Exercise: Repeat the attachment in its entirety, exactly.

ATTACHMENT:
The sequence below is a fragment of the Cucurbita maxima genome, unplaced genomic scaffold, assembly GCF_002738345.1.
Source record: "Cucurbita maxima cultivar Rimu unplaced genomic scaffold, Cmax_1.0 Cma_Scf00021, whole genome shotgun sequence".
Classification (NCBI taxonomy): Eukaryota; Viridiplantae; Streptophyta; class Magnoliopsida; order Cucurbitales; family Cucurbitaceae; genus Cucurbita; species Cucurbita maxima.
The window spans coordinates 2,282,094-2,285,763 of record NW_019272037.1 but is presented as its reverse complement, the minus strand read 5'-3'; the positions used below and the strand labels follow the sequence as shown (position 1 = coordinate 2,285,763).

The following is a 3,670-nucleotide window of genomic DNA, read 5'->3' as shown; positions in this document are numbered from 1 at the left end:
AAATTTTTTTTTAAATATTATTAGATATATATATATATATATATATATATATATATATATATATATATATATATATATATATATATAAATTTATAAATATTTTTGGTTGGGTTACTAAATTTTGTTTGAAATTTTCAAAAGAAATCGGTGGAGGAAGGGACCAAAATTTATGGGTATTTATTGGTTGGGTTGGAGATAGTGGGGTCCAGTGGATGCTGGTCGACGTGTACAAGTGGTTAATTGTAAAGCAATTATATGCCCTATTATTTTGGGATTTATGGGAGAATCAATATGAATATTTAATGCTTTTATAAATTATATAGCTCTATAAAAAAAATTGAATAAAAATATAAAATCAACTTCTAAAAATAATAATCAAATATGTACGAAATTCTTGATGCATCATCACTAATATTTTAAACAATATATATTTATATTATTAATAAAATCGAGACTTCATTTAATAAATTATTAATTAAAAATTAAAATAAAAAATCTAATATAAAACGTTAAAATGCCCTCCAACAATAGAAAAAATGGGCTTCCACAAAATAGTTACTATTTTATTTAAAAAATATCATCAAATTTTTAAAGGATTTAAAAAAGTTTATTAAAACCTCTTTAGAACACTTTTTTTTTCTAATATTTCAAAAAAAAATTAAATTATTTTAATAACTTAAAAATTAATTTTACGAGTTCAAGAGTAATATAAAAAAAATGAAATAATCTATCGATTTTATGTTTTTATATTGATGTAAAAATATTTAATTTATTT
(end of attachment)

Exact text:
The sequence below is a fragment of the Cucurbita maxima genome, unplaced genomic scaffold, assembly GCF_002738345.1.
Source record: "Cucurbita maxima cultivar Rimu unplaced genomic scaffold, Cmax_1.0 Cma_Scf00021, whole genome shotgun sequence".
Classification (NCBI taxonomy): Eukaryota; Viridiplantae; Streptophyta; class Magnoliopsida; order Cucurbitales; family Cucurbitaceae; genus Cucurbita; species Cucurbita maxima.
The window spans coordinates 2,282,094-2,285,763 of record NW_019272037.1 but is presented as its reverse complement, the minus strand read 5'-3'; the positions used below and the strand labels follow the sequence as shown (position 1 = coordinate 2,285,763).

The following is a 3,670-nucleotide window of genomic DNA, read 5'->3' as shown; positions in this document are numbered from 1 at the left end:
AAATTTTTTTTTAAATATTATTAGATATATATATATATATATATATATATATATATATATATATATATATATATATATATATATATAAATTTATAAATATTTTTGGTTGGGTTACTAAATTTTGTTTGAAATTTTCAAAAGAAATCGGTGGAGGAAGGGACCAAAATTTATGGGTATTTATTGGTTGGGTTGGAGATAGTGGGGTCCAGTGGATGCTGGTCGACGTGTACAAGTGGTTAATTGTAAAGCAATTATATGCCCTATTATTTTGGGATTTATGGGAGAATCAATATGAATATTTAATGCTTTTATAAATTATATAGCTCTATAAAAAAAATTGAATAAAAATATAAAATCAACTTCTAAAAATAATAATCAAATATGTACGAAATTCTTGATGCATCATCACTAATATTTTAAACAATATATATTTATATTATTAATAAAATCGAGACTTCATTTAATAAATTATTAATTAAAAATTAAAATAAAAAATCTAATATAAAACGTTAAAATGCCCTCCAACAATAGAAAAAATGGGCTTCCACAAAATAGTTACTATTTTATTTAAAAAATATCATCAAATTTTTAAAGGATTTAAAAAAGTTTATTAAAACCTCTTTAGAACACTTTTTTTTTCTAATATTTCAAAAAAAAATTAAATTATTTTAATAACTTAAAAATTAATTTTACGAGTTCAAGAGTAATATAAAAAAAATGAAATAATCTATCGATTTTATGTTTTTATATTGATGTAAAAATATTTAATTTATTT